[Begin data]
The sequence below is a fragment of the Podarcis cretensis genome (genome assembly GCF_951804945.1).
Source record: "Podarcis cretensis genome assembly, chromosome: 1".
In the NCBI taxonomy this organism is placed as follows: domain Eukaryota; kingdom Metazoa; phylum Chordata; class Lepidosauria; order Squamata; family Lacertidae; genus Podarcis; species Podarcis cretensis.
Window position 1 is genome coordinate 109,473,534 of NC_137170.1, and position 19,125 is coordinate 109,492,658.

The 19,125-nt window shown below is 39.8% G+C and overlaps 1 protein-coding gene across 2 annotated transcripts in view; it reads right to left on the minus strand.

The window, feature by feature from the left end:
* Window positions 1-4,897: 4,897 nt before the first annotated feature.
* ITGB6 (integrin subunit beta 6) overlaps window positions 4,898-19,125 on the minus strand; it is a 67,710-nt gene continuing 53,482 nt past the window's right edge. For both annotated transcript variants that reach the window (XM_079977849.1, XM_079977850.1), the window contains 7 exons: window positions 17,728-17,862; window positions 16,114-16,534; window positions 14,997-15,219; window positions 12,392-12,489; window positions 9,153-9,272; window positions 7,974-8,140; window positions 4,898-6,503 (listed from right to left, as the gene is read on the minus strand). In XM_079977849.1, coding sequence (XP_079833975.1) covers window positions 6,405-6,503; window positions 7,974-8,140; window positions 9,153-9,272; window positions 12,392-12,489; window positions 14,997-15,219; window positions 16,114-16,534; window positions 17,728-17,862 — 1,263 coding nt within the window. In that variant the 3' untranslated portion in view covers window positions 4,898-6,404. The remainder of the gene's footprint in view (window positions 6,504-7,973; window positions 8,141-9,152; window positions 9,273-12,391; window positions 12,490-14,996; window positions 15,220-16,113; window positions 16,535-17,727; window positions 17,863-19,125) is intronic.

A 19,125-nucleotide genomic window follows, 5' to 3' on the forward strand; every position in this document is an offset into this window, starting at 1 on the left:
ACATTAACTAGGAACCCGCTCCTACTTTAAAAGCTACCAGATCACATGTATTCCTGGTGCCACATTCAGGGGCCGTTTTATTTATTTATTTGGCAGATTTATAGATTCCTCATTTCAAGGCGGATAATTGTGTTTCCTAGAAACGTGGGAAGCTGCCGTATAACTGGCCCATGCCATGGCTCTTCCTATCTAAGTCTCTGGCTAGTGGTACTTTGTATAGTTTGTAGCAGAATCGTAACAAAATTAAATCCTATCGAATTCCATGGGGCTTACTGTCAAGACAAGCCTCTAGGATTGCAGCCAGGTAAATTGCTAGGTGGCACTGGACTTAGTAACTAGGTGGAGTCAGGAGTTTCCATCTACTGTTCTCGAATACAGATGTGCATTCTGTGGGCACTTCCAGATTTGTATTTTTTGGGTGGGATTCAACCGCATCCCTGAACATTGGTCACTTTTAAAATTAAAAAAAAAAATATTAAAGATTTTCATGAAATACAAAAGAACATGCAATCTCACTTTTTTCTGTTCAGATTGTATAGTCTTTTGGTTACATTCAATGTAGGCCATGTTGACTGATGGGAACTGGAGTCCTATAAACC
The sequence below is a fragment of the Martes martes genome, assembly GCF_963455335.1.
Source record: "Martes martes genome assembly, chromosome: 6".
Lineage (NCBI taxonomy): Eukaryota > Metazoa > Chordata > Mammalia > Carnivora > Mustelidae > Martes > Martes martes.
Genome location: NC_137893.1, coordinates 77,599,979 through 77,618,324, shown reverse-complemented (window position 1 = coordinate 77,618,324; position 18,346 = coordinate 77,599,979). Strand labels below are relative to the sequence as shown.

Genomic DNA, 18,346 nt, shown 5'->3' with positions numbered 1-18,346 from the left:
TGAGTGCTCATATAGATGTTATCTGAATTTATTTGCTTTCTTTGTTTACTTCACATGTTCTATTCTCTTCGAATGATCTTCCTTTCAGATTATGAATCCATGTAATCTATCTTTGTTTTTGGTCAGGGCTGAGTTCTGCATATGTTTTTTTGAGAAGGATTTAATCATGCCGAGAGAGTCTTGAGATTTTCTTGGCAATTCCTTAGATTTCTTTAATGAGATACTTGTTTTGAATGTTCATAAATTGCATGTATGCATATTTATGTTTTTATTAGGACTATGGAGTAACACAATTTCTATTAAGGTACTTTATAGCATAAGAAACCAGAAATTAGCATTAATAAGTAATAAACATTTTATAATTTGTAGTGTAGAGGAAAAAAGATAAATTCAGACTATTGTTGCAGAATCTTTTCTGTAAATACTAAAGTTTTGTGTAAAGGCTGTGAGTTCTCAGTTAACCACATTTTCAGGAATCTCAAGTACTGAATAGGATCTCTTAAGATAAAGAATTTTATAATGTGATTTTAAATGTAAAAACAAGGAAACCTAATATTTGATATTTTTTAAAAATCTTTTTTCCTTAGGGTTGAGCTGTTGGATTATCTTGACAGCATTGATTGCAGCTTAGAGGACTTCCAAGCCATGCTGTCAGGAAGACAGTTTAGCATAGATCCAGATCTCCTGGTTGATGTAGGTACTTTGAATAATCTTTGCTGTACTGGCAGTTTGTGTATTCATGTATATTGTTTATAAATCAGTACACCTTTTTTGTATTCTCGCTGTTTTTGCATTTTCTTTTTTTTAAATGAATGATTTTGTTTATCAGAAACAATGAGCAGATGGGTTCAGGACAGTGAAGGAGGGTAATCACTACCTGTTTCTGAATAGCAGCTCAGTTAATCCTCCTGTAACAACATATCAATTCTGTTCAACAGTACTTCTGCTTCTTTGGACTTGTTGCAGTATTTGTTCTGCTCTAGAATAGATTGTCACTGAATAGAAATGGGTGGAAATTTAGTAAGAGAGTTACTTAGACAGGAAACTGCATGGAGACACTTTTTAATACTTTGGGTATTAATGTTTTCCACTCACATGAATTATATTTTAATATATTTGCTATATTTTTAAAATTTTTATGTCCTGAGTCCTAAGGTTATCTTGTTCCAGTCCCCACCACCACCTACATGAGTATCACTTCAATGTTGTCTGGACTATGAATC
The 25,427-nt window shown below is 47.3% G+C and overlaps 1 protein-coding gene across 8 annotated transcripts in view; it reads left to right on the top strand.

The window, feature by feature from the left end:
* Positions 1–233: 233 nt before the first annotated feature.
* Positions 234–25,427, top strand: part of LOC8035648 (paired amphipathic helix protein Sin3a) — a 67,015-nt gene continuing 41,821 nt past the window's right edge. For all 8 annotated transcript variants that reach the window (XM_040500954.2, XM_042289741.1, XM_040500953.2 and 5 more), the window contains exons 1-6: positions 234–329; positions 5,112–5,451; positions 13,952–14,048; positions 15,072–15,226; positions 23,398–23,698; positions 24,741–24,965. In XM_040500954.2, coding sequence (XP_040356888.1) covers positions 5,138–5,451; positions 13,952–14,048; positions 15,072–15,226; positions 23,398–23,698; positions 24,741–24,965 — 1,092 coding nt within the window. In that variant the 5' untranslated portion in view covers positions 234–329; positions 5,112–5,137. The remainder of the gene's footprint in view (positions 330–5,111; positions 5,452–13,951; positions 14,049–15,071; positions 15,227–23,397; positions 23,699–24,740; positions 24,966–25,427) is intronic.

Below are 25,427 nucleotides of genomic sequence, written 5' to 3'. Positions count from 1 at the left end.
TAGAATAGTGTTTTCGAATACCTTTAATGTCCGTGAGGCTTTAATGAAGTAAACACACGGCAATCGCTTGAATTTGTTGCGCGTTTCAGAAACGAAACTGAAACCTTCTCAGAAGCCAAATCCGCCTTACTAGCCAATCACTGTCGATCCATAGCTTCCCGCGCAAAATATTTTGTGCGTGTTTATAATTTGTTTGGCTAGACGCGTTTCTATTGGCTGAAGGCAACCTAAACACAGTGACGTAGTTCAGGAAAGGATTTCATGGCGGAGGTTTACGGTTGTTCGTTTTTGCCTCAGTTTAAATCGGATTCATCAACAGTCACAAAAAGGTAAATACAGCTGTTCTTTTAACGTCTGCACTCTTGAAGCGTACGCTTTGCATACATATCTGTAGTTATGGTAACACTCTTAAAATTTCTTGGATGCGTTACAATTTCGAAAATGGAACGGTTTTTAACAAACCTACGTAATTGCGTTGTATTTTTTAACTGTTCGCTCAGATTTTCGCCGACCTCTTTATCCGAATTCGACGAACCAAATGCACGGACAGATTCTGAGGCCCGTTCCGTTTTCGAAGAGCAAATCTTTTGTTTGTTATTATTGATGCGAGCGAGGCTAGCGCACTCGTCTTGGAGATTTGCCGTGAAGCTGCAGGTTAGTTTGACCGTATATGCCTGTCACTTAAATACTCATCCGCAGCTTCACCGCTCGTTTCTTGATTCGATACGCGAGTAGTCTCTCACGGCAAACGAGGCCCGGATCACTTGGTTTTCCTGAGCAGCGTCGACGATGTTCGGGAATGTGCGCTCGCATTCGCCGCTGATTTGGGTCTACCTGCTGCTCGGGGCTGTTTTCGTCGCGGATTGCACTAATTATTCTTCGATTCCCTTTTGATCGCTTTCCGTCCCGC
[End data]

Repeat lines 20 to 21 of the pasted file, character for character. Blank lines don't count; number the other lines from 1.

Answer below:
* Positions 234–25,427, top strand: part of LOC8035648 (paired amphipathic helix protein Sin3a) — a 67,015-nt gene continuing 41,821 nt past the window's right edge. For all 8 annotated transcript variants that reach the window (XM_040500954.2, XM_042289741.1, XM_040500953.2 and 5 more), the window contains exons 1-6: positions 234–329; positions 5,112–5,451; positions 13,952–14,048; positions 15,072–15,226; positions 23,398–23,698; positions 24,741–24,965. In XM_040500954.2, coding sequence (XP_040356888.1) covers positions 5,138–5,451; positions 13,952–14,048; positions 15,072–15,226; positions 23,398–23,698; positions 24,741–24,965 — 1,092 coding nt within the window. In that variant the 5' untranslated portion in view covers positions 234–329; positions 5,112–5,137. The remainder of the gene's footprint in view (positions 330–5,111; positions 5,452–13,951; positions 14,049–15,071; positions 15,227–23,397; positions 23,699–24,740; positions 24,966–25,427) is intronic.

Below are 25,427 nucleotides of genomic sequence, written 5' to 3'. Positions count from 1 at the left end.